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gonzal13RetiredCommented:
Oh, this is the only US site. The rest are in Spanish.

Joe
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thegrizAuthor Commented:
Hi Joe! Thank you very much for the effort & info. I really do appreciate it! I am afraid however, that the price is way too rich for my sister's budget. The whole computer isn't worth much more than that. I realize how much after-market parts cost but she doesn't & I doubt that I could convince her! lol!!
Perhaps a renegade one that she can afford will turn up someday but until one does she will have to use alternative installation methods. Thanks again & I hope to work with you again soon!
...thegriz...
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thegrizAuthor Commented:
Hi everyone! I really hope that I have treated the major contributors to this question fairly. I tried to reward the ones who put the most effort into solving it. It was very hard to split 500 pts. on such a long running problem. I mean no offense to anyone who contributed & didn't get pts. Your help was still greatly appreciated!
Thanks again!   ...thegriz...
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gonzal13RetiredCommented:
At the price of an obsolete cd rom at 150 dollars I would suggest a new Dell machine for your sister. When you mentioned that you have win95 installed, I assume that the machine is antiquated.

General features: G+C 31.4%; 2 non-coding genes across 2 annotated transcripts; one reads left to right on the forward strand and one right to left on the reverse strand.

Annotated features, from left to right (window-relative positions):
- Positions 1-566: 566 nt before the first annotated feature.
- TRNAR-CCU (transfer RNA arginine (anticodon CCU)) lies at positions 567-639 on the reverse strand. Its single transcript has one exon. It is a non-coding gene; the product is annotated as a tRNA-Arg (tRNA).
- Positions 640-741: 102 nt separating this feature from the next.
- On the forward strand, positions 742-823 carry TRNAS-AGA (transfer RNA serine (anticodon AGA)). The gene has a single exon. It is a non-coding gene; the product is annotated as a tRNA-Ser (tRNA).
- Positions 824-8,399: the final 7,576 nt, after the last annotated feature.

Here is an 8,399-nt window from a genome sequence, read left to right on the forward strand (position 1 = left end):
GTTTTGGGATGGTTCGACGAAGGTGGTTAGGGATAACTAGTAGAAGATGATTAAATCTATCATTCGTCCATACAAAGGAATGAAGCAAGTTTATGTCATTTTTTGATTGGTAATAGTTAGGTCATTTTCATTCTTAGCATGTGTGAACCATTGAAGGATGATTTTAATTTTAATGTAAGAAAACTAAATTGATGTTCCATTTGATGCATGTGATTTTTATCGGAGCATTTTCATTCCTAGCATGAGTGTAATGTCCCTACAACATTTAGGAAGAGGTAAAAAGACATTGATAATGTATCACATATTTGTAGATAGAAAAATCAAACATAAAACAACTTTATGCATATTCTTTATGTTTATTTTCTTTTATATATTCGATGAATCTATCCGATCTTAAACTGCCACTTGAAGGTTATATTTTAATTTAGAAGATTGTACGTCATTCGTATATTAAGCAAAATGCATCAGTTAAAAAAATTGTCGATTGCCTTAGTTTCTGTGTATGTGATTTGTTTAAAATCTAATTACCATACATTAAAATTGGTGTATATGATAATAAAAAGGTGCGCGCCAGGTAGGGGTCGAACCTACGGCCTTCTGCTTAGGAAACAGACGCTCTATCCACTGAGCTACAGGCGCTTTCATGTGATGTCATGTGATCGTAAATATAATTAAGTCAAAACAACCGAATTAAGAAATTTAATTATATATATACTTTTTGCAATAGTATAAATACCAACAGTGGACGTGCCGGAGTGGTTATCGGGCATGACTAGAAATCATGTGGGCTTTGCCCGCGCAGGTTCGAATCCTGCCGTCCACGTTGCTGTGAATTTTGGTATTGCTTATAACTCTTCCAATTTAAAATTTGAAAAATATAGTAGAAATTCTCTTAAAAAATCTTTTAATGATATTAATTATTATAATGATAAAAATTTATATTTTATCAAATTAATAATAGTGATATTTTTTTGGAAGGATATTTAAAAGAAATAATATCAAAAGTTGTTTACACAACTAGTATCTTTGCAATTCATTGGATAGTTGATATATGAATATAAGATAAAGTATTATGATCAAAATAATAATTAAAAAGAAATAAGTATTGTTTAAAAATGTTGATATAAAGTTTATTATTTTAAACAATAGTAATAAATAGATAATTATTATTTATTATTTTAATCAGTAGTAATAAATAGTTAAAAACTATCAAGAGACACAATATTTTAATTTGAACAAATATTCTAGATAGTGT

We used to buy Dells in quantity to use the machines to control prodction lines. They are wonderful machines since they use generic parts.

Thanks for the points.

Gozal13(joe)
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BillDLCommented:
Thank you, griz.

On the subject of obsoletion, now is probably also just about the right time to buy a large flat-screen CRT monitor like a 19 or 21" one.  Most major companies are just beginning to gear up for an end to production of CRT's in favour of LCD monitors.  Watch the press releases on IT sites for news of this.

Specialist High-End Broadcast CRT's will no doubt carry on for a good while yet, as indicated in the linked page below:

http://www.broadcastbuyer.tv/publish/article_4597.shtml

but LCD's are certainly beginning to become the norm:
http://neasia.nikkeibp.com/newsarchivedetail/research/000808
http://www.creativepro.com/story/feature/20549.html
http://www.artelholdings.com/news/news_030319.htm

Some have halted production of components for CRT's already:
http://www.itworld.com/Comp/3952/IDG010726hitachi/
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thegrizAuthor Commented:
Hello Guys. Thnx for the xtra tips BillDL. New News: My sister's Land Trust Company just bought her a brandy-new Dell Inspiron. I don't recall the model, but the price was in excess of 3,500 simoleans loaded. I guess the old Compaq is now in use as a chart machine for my brother in law's lobster boat! Glad I took the time to make it right!! I'm still looking for the correct cd-rom(cheap!). It's a matter of principle now! lol!
Hope to work with y'all real soon!   ...thegriz...